All About Jazz review by Tom Greenland

Ethan Winogrand – Tangled Tango (CF 074)
Wishful Thinking – Wishful Thinking (CF 078)

Ravish Momin’s Trio Tarana – Miren (A Longing) (CF 087)

Since 2001, the Portuguese label Clean Feed has provided curious listeners with a prolific catalogue of creative musicians from both sides of the Atlantic. The latest offerings are global in scope, maintaining high standards for new improvised music.
Ravish Momin’s Miren (A Longing) featuring Sam Bardfeld (violin) and Brandon Terzic (oud) is informed by both jazz and North Indian classical music, employing additive rhythms, circular melodies and modal approaches to solo construction. Tunes like “Tehrah”, “Miren” and “What Reward?” contain odd-length phrase structures, while “Fiza” goes for a suasive bhangra-esque dance beat. Momin’s writing varies from the long, catchy contours of “Ragalaya” to the quirky leaping gusto of “Fiza”. Terzic brings an affinity for the Middle-Eastern maqam system, as evinced by his taqasim-style improvs on “Tehran” and “What Reward?”, while Bardfeld is a miniaturist, working in small strokes to create larger frescoes.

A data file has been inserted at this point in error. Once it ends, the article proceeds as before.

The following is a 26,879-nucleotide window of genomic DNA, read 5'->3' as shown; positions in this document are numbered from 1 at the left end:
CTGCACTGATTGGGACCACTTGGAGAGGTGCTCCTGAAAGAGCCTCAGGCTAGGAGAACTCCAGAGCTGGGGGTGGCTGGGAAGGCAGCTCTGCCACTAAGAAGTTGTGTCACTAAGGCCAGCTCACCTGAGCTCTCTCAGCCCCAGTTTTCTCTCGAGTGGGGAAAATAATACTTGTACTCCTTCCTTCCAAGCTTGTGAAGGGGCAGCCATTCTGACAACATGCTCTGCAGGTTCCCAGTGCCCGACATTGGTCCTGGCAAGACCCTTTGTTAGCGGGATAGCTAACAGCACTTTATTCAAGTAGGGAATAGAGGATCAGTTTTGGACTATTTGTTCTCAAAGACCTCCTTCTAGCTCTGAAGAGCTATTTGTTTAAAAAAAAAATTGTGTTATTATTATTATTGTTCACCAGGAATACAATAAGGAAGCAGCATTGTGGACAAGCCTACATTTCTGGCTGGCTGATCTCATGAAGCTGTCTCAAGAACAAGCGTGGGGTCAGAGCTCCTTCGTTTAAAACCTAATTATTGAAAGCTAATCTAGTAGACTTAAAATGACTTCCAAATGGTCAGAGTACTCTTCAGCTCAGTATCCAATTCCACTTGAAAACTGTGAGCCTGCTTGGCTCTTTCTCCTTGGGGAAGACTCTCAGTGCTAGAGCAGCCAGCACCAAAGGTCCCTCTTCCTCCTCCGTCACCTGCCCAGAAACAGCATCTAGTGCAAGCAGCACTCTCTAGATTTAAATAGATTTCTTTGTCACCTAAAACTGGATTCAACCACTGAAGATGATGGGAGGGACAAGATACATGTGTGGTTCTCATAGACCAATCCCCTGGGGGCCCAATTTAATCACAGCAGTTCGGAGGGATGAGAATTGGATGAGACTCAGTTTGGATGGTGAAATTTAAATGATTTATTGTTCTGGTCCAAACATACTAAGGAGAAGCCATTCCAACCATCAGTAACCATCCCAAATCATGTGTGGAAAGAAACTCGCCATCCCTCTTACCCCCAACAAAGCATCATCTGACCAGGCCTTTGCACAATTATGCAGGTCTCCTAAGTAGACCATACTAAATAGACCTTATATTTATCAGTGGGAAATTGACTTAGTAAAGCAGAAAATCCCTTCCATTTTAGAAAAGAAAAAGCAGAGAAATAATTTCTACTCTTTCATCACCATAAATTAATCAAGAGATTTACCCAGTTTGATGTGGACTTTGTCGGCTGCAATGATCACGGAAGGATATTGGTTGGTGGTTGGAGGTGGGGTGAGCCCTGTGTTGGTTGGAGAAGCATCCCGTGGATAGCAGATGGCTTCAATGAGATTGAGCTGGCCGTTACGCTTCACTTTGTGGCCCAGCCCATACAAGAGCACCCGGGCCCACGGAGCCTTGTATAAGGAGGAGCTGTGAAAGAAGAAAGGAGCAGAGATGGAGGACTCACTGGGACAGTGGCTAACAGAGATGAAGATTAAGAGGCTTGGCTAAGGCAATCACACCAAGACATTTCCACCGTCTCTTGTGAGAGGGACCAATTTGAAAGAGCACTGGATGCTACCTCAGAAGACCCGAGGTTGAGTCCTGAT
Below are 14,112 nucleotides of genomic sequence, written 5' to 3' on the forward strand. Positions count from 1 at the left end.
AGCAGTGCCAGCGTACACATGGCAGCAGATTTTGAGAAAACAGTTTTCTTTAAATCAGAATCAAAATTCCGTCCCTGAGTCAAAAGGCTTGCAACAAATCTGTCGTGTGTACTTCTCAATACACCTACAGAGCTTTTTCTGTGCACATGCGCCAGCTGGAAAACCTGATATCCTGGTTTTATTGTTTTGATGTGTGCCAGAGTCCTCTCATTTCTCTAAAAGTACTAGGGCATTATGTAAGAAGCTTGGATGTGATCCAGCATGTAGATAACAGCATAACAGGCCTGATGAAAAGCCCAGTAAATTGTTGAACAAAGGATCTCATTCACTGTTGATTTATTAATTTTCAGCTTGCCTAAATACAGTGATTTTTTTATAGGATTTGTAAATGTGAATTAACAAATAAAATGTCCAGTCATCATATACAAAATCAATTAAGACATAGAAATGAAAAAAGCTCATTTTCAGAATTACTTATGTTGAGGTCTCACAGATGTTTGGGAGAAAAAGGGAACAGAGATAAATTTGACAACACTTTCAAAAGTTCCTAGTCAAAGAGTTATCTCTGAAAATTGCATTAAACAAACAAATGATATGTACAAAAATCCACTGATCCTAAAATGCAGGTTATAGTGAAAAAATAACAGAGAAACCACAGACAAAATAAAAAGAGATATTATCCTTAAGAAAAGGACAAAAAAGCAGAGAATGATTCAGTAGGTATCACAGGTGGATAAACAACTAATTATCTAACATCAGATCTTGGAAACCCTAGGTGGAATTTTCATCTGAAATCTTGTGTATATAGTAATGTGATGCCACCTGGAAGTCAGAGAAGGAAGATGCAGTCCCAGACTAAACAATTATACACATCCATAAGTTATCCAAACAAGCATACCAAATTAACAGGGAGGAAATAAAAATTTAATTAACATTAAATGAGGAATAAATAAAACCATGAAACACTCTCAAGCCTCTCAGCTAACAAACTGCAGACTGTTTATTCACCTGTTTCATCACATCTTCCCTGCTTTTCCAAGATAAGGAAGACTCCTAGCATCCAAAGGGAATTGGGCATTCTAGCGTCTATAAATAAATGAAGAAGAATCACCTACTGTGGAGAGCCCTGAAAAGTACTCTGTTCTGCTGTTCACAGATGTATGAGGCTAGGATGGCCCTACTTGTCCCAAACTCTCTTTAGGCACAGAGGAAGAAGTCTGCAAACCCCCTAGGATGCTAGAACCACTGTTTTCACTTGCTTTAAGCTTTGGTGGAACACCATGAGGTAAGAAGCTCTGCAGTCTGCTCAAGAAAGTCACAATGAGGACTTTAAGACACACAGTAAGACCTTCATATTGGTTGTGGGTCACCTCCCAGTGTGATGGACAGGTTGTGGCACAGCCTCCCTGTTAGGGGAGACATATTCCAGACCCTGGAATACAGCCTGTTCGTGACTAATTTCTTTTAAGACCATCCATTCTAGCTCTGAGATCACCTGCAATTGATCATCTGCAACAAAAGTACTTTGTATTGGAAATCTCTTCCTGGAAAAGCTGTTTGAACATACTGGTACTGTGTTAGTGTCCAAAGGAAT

In contrast, Ethan Winogrand’s Tangled Tango traces its roots to CBGBs punk, ‘90s neo-funk and the polyrhythmic dexterity of Elvin Jones. The rhythm section – Winogrand (drums), Ross Bonadonna (guitar), Carlos Barretto (acoustic bass), Eric Mingus (electric bass) – is joined by frontliners Steven Bernstein (slide trumpet) and Spaniard Gorka Benitez (tenor sax). Bonadonna’s comping style, more contrapuntal than chordal, contributes to the interactive possibilities of the proceedings, most exemplified on “Crocodilian Wag”, an extended exploration beginning with bass and drums, then guitar and tenor, leading finally to a four-way intersection with no stop signs. Like Miren, Tangled Tango is mixed towards balancing fore- and background elements into a unified soundscape.
Wishful Thinking is a joint venture that, like the other releases and consistent with Clean Feed’s global scope, draws on an international cast of players: German trumpeter Johannes Krieger, Brazilian tenor saxophonist Alipio Neto, British pianist Alex Maguire and a Portuguese rhythm section consisting of bassist Ricardo Freitas and drummer Rui Gonçalves. A group of leaders, the album benefits from the compositional talents of four of its members, particularly Neto, resulting in a diverse menu of tracks. Freitas’ bubbly fretless electric bass is an immediate asset, charismatic but not overbearing; Maguire’s comping (like Bonadonna’s on Tango) is more impressionistic than didactic, while his soloing is splashy, executed with no-note-left-behind bravura. Krieger and Neto are equally excitable and energetic, so the overall tone is driving, yet one of the finest moments occurs during “Lament”, a short vignette that finds the group building to and heaving a collective sigh.

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